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Robot Dogs, AI Will Help Man Who Accidentally Threw a Fortune in Bitcoin Into the Trash
James Howells’ story is a very interesting, fascinating and cliffhanger-packed one, because he is the man who, in 2013, accidentally threw a hard drive containing some 7,500 Bitcoin into the trash. The next chapter will hopefully bring the closure that will make him a rich man.

Robot Dogs, AI Will Help Man Who Accidentally Threw a Fortune in Bitcoin Into the Trash

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Howells is an IT professional from Newport, Wales. He bought thousands of Bitcoin when it was still cheap and forgot about it, after storing it on a hard drive. As he originally told the story, he also forgot about the drive, which tossed into a drawer after he spilled lemonade on it.

When he cleared out his desk, he put the drive in a trash bag, but later thought of removing it because he remembered he had stuff on it, though he didn’t recall what exactly that stuff was. He left that for the morning, but his wife woke up first and took the garbage out on her way to work.

Howells now tells Business Insider that he had actually meant to discard a blank drive, and he mistook that one for the Bitcoin one. He’s also saying now that he had over 8,000 Bitcoin on it, when he initially claimed 7,500. Either way, the bottom line is that a hard drive containing a fortune – $180 million at the current valuation, but over $500 million at the peak of the crypto market – ended up in a landfill that the Newport Council refuses to let him dig up.

It’s a needle in a haystack kind of endeavor, to be sure, but Howells has a new master plan. It involves a pair of Boston Dynamics robot dogs (Spot, the versatile four-legged robot), AI-powered sorting, assistance from a data recovery company that previously worked with NASA, landfill excavation, and waste management – and $11 million in investments from two venture capitalists. He tells the publication the plan would be carried out over three years, but the backup version would take just 18 months and $6 million.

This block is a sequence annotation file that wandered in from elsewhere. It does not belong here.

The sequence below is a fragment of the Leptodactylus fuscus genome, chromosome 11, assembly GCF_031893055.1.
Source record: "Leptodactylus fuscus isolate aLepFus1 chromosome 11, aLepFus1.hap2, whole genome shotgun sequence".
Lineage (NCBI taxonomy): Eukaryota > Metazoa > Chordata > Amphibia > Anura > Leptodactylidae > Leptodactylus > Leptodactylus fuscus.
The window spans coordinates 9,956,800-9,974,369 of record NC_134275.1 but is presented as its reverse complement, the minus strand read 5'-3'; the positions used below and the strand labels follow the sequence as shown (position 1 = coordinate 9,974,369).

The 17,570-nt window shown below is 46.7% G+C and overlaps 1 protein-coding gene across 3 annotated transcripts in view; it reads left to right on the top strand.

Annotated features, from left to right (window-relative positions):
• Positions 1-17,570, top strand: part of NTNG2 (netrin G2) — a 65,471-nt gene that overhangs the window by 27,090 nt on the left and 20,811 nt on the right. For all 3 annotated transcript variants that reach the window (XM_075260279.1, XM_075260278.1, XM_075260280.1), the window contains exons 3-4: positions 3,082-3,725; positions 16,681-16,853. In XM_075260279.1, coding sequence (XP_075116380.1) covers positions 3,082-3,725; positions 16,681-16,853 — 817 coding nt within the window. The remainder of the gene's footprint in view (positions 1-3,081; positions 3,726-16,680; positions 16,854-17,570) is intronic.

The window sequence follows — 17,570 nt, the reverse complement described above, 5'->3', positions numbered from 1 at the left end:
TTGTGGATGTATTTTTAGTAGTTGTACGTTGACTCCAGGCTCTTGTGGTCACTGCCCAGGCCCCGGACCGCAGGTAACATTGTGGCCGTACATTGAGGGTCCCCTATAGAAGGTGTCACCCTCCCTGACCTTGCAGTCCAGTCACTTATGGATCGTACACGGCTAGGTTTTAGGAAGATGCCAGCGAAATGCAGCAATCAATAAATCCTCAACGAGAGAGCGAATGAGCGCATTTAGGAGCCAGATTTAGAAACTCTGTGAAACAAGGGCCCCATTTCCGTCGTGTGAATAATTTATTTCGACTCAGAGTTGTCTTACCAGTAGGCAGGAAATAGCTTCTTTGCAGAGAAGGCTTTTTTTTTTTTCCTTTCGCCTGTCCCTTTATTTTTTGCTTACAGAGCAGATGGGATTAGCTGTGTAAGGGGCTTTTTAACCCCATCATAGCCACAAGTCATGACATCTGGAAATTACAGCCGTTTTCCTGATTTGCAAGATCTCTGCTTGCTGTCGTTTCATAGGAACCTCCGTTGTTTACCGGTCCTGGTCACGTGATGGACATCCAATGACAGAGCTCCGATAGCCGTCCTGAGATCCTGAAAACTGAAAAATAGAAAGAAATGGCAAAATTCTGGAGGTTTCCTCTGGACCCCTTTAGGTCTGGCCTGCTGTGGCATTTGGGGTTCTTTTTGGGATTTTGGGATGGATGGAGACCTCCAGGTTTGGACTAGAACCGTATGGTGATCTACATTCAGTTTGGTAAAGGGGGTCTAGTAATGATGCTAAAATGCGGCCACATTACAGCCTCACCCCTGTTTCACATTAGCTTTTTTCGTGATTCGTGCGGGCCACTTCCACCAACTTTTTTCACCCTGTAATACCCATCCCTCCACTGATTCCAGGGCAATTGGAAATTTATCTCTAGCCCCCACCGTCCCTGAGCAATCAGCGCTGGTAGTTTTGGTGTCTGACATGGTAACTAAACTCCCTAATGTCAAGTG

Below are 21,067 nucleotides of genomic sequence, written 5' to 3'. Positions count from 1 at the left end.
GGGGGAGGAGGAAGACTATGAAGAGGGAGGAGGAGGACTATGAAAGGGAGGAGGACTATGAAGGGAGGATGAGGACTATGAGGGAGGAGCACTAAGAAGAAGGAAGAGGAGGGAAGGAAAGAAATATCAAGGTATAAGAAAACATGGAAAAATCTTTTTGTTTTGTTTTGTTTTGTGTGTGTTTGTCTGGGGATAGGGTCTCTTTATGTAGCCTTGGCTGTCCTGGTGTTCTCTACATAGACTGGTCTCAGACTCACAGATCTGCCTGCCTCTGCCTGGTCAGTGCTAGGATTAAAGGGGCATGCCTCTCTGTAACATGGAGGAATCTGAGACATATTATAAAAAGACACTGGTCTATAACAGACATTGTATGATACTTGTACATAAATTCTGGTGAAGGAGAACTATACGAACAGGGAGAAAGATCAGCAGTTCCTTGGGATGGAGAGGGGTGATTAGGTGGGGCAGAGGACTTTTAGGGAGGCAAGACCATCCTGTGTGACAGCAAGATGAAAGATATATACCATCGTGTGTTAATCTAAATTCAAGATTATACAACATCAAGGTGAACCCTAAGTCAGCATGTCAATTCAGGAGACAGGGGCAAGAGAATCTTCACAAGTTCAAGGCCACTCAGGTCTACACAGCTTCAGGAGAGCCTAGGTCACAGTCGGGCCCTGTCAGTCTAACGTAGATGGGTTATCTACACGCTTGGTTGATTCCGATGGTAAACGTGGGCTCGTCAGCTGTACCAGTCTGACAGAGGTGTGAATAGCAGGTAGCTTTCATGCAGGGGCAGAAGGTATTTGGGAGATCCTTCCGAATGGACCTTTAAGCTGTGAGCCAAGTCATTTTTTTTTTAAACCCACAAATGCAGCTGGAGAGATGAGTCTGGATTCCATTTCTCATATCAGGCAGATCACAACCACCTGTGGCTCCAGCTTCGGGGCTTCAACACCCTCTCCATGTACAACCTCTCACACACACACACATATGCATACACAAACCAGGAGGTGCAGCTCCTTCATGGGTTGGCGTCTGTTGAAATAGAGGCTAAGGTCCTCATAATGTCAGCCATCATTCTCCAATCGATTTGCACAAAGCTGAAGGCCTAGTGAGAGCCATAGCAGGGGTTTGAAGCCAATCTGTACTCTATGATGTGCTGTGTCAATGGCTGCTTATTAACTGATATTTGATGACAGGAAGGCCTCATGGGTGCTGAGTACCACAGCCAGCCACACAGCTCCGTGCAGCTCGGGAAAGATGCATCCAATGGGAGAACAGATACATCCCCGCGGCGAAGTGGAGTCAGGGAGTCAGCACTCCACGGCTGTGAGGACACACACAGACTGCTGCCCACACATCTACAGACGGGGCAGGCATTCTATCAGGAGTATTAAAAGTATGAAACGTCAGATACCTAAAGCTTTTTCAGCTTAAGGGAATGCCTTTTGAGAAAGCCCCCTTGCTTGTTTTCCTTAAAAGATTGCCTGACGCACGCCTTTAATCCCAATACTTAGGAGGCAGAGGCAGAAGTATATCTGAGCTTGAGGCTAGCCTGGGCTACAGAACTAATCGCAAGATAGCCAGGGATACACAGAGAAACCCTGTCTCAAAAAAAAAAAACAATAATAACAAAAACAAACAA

The idea, of course, is to use all the available resources to sift through tons of garbage in the hope that he might recover the hard drive. Assuming it’s still in working condition and the data on it would be recovered, Howells would keep 30% of the money on it; investors would get 30%, and the rest would be divided among Newport residents and several sustainability projects. For instance, Howells plans to recycle whatever can be recycled from the trash, and even build a solar or wind-energy farm on top of the landfill site once he’s done.

There is one problem with either plan, and it’s the same one he’s been facing ever since he realized his mistake in 2013: the Council won’t let him dig around the landfill. For one, there is no guarantee he’ll find the hard drive, which means he has no means to pay for the excavation, and they believe the environmental damage would be too severe. They won’t budge even if the financial problem is seemingly solved.

“There is nothing that Mr. Howells could present to us [that would make the council agree],” a council representative tells the media outlet. “His proposals pose significant ecological risk, which we cannot accept and indeed are prevented from considering by the terms of our permit.”

Still, for the time being, Howells has submitted both plans to the council, and is waiting for an official response. He has a backup plan for the backup plan, too, though it’s one he would rather not use: if the Council won’t grant him permission, he will sue, alleging that they’re keeping the hard drive under “illegal embargo” by refusing to let him search for it.

On the bright side, Howells believes his rescue mission has never looked more promising than it does now, including with the post-completion plans, which, he says, will benefit the entire community. “This is the best situation I've been in so far,” he tells the media outlet. “This is the most professional operation we've put together, and we've got all the best people involved.”

He only needs to Newport Council to see that.

Editor's note: Photos in the gallery show Spot, Boston Dynamics' famous robot dog.


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